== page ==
Early School Start Times

1270 Words6 Pages
In “Adolescent Sleep, School Start Times, and Teen Motor Vehicle Crashes”, published September of 2008 in the Journal of Clinical Sleep Medicine, Fred Danner, a Professor of educational and counseling psychology at the UK College of Education, and Barbara Phillips, a Professor of Pulmonary, Critical Care, and Sleep Medicine at the UK College of Medicine, argue that early school start times may increase the likelihood of adolescents crashing their vehicles. Danner and Phillips explain that though it is often complicated and rarely considered, pushing back middle and high school starting times will often result in notably less tired students and increase their sleep time on weekdays. The pair also found later school times, as tested in the metropolitan…show more content…
Three sources are used to support the crucial assertion that teenagers do not get as much sleep as needed to properly function, with an additional three citations to show that this problem worsens throughout high school. Several more sources are referenced to clarify that early school increases student sleepiness, and that drowsy driving is dangerous. With that first paragraph covered, most any reader would be willing to believe extensive research has been done throughout the article and all provided information is accurate. This trend is continued to the second paragraph with another five reputable…show more content…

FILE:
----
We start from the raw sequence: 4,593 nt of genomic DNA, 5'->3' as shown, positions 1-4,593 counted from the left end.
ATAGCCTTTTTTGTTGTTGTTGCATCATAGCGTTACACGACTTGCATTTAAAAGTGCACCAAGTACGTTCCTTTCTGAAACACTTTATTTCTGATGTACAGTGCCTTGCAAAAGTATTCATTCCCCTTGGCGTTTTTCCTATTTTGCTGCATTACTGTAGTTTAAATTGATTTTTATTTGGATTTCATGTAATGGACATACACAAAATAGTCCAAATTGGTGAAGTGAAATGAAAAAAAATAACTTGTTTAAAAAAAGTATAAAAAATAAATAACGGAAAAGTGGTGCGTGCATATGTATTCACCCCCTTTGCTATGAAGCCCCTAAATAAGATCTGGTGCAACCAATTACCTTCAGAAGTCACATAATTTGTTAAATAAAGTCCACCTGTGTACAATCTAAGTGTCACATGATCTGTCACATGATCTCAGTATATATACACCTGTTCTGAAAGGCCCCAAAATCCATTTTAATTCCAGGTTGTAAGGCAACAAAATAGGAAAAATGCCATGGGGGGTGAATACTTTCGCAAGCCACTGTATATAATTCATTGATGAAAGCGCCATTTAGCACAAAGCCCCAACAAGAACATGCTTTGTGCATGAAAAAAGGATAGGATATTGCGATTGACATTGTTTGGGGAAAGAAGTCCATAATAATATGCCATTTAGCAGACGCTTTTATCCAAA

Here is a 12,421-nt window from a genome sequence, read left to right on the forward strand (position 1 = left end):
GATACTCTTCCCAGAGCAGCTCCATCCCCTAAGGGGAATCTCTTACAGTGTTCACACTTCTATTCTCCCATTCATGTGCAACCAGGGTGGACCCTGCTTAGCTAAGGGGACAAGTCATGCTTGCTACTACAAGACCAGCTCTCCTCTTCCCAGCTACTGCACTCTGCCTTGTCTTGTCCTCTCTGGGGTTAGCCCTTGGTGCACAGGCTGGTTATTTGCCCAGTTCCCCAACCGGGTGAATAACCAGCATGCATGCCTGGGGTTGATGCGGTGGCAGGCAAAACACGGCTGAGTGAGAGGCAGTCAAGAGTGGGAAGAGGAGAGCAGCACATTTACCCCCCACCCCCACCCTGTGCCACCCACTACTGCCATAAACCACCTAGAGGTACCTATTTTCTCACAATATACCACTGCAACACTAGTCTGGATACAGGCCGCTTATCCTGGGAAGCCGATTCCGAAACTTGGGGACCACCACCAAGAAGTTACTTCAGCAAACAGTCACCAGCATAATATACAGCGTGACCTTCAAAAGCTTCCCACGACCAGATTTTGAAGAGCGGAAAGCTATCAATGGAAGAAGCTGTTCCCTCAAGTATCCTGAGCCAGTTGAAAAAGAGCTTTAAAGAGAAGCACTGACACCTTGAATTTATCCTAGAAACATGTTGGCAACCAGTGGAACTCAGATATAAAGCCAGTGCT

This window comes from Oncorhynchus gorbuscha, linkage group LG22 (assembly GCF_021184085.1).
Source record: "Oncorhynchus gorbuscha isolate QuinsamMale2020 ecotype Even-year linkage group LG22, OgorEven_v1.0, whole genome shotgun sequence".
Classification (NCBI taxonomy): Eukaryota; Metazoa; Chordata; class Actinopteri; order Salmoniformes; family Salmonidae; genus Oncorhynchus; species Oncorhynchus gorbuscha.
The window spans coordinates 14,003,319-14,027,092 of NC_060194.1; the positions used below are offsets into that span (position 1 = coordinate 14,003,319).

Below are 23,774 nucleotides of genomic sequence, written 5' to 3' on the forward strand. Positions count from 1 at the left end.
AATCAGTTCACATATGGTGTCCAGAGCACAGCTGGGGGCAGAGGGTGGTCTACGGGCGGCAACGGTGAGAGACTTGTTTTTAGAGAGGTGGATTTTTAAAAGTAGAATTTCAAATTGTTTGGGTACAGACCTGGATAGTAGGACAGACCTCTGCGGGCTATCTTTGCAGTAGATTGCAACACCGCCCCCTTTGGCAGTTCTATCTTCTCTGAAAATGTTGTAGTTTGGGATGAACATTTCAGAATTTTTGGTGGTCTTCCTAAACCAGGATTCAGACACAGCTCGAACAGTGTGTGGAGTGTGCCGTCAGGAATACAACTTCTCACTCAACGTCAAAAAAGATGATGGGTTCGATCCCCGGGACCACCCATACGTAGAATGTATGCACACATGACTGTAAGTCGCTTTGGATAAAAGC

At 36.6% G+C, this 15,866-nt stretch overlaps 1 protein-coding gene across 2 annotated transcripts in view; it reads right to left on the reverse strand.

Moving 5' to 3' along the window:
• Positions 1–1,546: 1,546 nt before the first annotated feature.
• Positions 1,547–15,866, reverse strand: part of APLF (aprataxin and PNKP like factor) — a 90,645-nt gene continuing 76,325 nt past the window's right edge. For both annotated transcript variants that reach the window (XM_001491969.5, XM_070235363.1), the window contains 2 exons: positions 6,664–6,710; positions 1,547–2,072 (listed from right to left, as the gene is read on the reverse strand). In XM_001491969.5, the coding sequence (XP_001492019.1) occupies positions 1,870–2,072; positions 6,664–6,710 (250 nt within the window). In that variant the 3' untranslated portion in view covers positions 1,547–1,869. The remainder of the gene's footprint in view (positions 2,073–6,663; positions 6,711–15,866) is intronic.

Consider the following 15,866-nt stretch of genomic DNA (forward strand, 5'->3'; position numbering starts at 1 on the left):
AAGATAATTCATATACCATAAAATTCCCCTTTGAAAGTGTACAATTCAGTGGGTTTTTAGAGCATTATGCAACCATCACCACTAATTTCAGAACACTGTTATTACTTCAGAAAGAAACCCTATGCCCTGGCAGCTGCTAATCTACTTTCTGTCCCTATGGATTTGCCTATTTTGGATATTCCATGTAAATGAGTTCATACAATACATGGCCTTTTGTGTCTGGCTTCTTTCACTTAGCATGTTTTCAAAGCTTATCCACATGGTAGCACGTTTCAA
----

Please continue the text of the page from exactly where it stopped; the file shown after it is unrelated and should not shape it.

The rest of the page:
I consider this to be a severe detriment to the effectiveness of the article. Personally, it is aggravating that Phillips and Danner’s article had no explicit argument; it functioned as informative because their thesis explained how a series of already proven links “may” influence crash rates. Daytime sleepiness might affect crash rates, but sneezing might also affect how Lori Troyer grades this paper. In the spirit of a cum hoc fallacy, no evidence, besides circumstantial, was given to connect these two points. Nevertheless, the article as a whole effectively convinced me that teen tiredness may be a large contributing factor in adolescent safety on the road. Danner and Phillips wrote an excellent article that built a very credible base, which they commendably used to provide and explain a series of surveys and
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